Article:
The most common type pf pain experienced with gallstones is called biliary colic. This typically will come on within about half an hour of eating a meal. The pain tends to be worse after a fatty or oily meal. A patient will describe a presence of a griping or colicky pain in the right upper part of the abdomen just below the ribcage. The pain is colicky I nature and will typically have crescendos of severity. The pain can radiate to the back and to the right shoulder tip. It typically will be associated with nausea and occasionally vomiting. Pain lasts for up to several hours before resolving on its own.
The second type of pain than can be caused by gallstones is due to acute cholecystitis. This occurs when the gallstones cause an inflammation in the wall of the gallbladder. The pain is therefore more inflammatory in nature and a person will feel very uncomfortable on moving. The pain is typically in the area below the right ribcage. It is commonly associated with sweats and fevers. This pain usually will come on over a number of hours and can last several days. Often it will require a course of antibiotics or even a hospital admission.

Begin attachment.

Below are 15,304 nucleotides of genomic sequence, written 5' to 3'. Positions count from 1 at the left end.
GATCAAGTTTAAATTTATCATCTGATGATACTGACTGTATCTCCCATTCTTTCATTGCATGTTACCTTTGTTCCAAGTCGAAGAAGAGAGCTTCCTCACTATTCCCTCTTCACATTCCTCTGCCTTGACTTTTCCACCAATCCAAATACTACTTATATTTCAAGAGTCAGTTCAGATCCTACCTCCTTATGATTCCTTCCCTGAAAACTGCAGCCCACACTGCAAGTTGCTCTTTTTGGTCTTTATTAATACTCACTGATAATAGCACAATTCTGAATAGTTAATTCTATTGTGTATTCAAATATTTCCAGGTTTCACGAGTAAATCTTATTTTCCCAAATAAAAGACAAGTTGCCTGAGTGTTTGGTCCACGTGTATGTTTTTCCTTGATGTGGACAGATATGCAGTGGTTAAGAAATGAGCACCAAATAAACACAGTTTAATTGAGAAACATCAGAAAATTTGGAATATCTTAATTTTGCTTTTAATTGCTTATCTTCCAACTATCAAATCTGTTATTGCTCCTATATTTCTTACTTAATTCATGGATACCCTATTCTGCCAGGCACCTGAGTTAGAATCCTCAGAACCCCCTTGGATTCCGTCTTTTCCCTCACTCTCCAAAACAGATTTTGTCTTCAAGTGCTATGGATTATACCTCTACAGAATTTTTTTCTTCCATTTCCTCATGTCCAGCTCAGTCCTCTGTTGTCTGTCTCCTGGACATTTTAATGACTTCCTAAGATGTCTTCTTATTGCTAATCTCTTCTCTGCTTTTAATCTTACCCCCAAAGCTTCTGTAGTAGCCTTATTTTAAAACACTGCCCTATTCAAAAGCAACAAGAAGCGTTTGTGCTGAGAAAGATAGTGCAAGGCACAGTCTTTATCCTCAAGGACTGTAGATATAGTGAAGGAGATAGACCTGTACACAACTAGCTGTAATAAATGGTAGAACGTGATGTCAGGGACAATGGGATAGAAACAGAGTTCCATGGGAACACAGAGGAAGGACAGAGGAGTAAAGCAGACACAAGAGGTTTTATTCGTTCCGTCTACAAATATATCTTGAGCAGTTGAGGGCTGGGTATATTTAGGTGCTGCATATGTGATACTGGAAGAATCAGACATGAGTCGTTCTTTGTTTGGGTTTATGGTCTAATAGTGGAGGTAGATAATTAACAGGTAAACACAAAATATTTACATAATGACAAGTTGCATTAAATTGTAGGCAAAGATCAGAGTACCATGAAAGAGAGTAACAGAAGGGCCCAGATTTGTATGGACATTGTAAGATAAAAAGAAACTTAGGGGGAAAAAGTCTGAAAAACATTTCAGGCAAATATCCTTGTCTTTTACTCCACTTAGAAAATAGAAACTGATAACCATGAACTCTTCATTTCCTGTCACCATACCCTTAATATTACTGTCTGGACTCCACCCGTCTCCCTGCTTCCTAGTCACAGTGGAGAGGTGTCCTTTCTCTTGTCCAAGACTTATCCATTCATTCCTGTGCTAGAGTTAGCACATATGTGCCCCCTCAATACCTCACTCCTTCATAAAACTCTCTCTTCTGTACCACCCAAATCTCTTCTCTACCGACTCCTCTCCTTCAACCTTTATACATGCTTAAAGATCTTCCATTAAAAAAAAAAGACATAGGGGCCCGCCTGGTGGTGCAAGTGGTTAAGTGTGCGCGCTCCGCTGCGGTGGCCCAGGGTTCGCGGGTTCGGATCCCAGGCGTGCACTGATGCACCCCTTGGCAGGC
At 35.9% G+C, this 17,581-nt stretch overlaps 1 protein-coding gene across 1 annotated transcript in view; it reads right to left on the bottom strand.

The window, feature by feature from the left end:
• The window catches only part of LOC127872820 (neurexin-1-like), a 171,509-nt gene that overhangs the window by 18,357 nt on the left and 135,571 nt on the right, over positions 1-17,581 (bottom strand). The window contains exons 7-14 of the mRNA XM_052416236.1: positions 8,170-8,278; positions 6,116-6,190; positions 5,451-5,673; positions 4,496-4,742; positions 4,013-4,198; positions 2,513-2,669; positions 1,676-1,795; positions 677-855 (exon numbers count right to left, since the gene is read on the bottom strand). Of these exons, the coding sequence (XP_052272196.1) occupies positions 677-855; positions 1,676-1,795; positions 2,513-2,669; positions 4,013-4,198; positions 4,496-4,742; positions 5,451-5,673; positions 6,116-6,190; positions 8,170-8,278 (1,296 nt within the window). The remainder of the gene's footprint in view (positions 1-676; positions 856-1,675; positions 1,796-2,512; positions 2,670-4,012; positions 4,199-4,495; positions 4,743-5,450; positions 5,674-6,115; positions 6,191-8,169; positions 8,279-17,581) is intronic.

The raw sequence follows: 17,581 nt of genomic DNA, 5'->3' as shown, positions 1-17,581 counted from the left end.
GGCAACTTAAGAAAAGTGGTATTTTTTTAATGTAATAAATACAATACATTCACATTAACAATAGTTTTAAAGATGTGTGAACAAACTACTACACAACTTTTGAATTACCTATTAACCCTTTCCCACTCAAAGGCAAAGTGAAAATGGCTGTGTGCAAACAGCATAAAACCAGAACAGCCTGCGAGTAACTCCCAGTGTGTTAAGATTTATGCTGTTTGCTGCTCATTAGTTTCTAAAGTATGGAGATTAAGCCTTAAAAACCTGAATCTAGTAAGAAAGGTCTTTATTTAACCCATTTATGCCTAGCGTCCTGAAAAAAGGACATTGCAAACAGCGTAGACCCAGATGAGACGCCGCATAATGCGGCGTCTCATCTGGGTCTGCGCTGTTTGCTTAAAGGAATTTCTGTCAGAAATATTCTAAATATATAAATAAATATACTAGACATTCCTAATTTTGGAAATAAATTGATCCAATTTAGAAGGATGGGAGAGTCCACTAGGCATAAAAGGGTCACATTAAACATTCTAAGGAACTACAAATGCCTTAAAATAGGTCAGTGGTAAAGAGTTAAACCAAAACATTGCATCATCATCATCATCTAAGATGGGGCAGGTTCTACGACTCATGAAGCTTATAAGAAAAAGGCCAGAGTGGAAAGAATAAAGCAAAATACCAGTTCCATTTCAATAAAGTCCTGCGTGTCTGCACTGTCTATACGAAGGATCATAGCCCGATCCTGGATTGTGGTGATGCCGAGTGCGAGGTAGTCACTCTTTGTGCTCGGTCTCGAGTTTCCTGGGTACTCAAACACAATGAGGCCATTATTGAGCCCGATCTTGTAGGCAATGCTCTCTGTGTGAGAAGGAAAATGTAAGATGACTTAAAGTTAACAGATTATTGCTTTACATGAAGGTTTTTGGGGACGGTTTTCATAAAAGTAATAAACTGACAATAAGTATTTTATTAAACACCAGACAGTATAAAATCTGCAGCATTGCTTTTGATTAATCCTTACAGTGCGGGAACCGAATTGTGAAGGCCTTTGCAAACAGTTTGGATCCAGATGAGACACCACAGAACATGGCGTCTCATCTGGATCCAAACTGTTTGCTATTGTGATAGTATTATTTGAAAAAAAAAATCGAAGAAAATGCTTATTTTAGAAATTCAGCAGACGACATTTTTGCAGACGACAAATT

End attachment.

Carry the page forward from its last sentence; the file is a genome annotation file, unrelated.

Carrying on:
Gallstones can also cause jaundice if they travel into and obstruct the common bile duct. Jaundice is first noticed by a yellow discolouration in the whites of the eyes (sclera).
If the jaundice becomes more pronounced, it will be apparent in the skin and may be associated with itching. Often the gallstone will spontaneously pass through and unblock the common bile duct, leading to a resolution of the jaundice. However, it is typical for the jaundice to reoccur on the passage of the next stone.